The ultimate question before us is: Did the appellant's evidence make a case under the humanitarian doctrine? In ruling that question, it is our duty to give appellant the benefit of any and all facts and circumstances favorable to or tending to support her theory of the case, and exclude any fact or inference that is favorable to respondent. Steger v. Meehan, Mo.Sup., 63 S.W.2d 109; See v. Wabash R. Co., 362 Mo. 489, 242 S.W.2d 15. But, as respondent contends, this rule of law does not mean that the court is bound to accept without any evidence appellant's version of how the collision occurred, or permit the jury to speculate on how it occurred, when the only evidence presented in this case is not only beyond all reason but is, in fact, physically impossible. The rule that a plaintiff's evidence is to be taken as true only exists where the plaintiff's evidence is not impossible as opposed to the physics of the case and not entirely beyond reason. Where well established physical facts and common observations and experiences are in conflict with the testimony of a witness, his testimony in this respect does not constitute evidence and must be disregarded. State ex rel. Kansas City Southern Ry. Co. v. Shain, 340 Mo. 1195, 105 S.W.2d 915; Mahl v. Terrell, 342 Mo. 15, 111 S.W.2d 160; Freed v. Mason, Mo.App., 137 S.W.2d 673; Bauer v. Wood, 236 Mo.App. 266, 154 S.W.2d 356.

Mr. Feuchter's testimony was to the effect that deceased's automobile consumed 2.85 seconds in making the 65 feet of skid marks on the concrete pavement of Highway 40, that the automobile would have consumed 2.85 seconds in making the 65 feet of skid marks, regardless of the speed at which the automobile was traveling when it started skidding, and this fact is true even if it did or did not collide with a truck at the end of the skid. That is to say, the automobile was stopped at the end of 65 feet because it struck a truck but the time consumed would have been the same if the automobile had stopped in 65 feet solely because of the friction of the tires' skidding on the pavement. The formula that this witness used, as set out in the evidence, is the same under all of the verious conditions above mentioned. He further testified that the automobile in traveling this 65 feet in 2.85 seconds traveled at a rate of 15.9 miles an hour; that the average rate of speed was not constant; and that at some point in the last quarter of this distance the automobile traveled exactly 15.9 miles an hour, and after that point was reached at a slower rate of speed. When we consider these facts with the further facts that the truck was knocked over on its side and found on the north shoulder of the highway headed west, and the automobile the deceased was driving was demolished with parts of the engine and dashboard found in the rear part of the automobile, we are constrained to hold that this witness' evidence is contrary to physical facts and in conflict with common observations and experiences of men. It, therefore, does not constitute evidence and must be disregarded. Such evidence is no more than mere conjecture and speculation.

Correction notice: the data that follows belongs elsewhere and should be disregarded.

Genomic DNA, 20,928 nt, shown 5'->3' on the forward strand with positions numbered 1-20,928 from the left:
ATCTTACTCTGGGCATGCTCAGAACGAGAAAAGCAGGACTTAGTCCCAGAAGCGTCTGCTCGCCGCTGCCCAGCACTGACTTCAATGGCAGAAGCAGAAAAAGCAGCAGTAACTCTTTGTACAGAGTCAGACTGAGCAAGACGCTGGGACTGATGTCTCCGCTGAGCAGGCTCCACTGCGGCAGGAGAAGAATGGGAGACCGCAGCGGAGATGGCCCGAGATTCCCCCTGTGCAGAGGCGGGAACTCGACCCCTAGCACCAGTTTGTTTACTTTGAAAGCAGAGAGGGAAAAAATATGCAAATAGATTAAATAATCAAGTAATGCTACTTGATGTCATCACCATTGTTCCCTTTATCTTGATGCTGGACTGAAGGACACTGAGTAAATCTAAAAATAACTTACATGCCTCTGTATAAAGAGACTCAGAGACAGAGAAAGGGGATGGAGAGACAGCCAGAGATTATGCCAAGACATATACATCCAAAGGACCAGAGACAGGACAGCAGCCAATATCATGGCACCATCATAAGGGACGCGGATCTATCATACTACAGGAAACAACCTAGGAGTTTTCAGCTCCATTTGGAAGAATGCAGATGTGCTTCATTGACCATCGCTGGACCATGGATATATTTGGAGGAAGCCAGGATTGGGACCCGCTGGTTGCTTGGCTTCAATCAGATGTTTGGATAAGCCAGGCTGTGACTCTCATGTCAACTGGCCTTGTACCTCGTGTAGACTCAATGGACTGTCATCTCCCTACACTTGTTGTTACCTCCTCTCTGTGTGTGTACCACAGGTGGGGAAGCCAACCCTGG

For the purpose of this case this court will assume that a jury could find that the deceased was in a position of peril during the time his automobile was skidding the 65 feet and, in addition thereto, three-fourths of a second reaction time, yet, with witness Feuchter's testimony eliminated, there is no evidence showing the length of time deceased was in a position of peril.

A defendant is under no duty to do anything under the humanitarian rule until a plaintiff comes into a position of imminent peril. Buehler v. Festus Mercantile Co., 343 Mo. 139, 119 S.W.2d 961; Paydon v. Globus, Mo.Sup., 262 S.W.2d 601. A likelihood or a bare possibility of injury is not sufficient to create imminent peril. It *732 is the duty of appellant to establish, by substantial evidence of probative value drawn therefrom, the length of time the deceased was in a position of peril. Evidence that is merely speculative, a guess or conjecture is not sufficient. Paydon v. Globus, supra.

There is no evidence that after deceased came into a position of peril that there was any time for the respondent, with the means at hand, to avert the impending accident. Banks v. Morris & Co., 302 Mo. 254, 257 S.W. 482; Hunt v. Chicago, M. St. P. & P. R. Co., 359 Mo. 1089, 225 S.W.2d 738; Young v. St. Louis Public Service Co., 250 S.W.2d 689. We are of the opinion that under this record the evidence was insufficient to submit the humanitarian issue to the jury.

The question now presents itself as to what disposition should be made of this case.

"The furtherance of justice requires that a case should not be reversed without remanding unless the appellate court is convinced that the facts are such that a recovery cannot be had; and even though the plaintiff fails to substantiate the theory upon which his case was tried, if he nevertheless shows a state of facts which might entitle him to recover if his case were brought upon a proper theory, the judgment will not be reversed outright, but instead, in the exercise of a sound judicial discretion, the case will be remanded to give him the opportunity to amend his petition, if so advised, so as to state a case upon the theory which his evidence discloses." Smith v. Terminal R. R. Ass'n of St. Louis, Mo.App., 160 S.W.2d 476, loc. cit. 479.

See, also, Patzman v. Howey, 340 Mo. 11, 100 S.W.2d 851; Hunt v. Chicago, M. St. P. & P. R. Co., supra; Stone v. Farmington Aviation Corp., Mo.Sup., 253 S.W.2d 810.

The case of Cudney v. Midcontinent Airlines, Mo.Sup., 254 S.W.2d 662, was an action for personal injuries submitted under the res ipsa loquitur doctrine. The jury returned a verdict for defendant. We held that plaintiff was not entitled to a res ipsa loquitur submission of her cause, but since there were some circumstances from which inferences of specific negligence might be drawn, we reversed the judgment and remanded the cause so that the plaintiff might plead specific negligence.

In the record before us, there is some evidence that respondent gave a left-hand turn signal, but there is no evidence from which the conclusion can be drawn that he used the highest degree of care in looking both straight ahead and laterally as he started to make the turn described in evidence. Hornbuckle v. McCarty, 295 Mo. 162, 243 S.W. 327, 25 A.L.R. 1508; Brown v. Toedebush Transfer, 354 Mo. 611, 190 S.W.2d 239.

It may be that from the evidence inferences of specific negligence may be drawn, therefore, the judgment is reversed and the cause remanded so appellant may plead specific negligence, if she is so advised.

All concur.

Some case metadata and case summaries were written with the help of AI, which can produce inaccuracies. You should read the full case before relying on it for legal research purposes.

This site is protected by reCAPTCHA and the Google Privacy Policy and Terms of Service apply.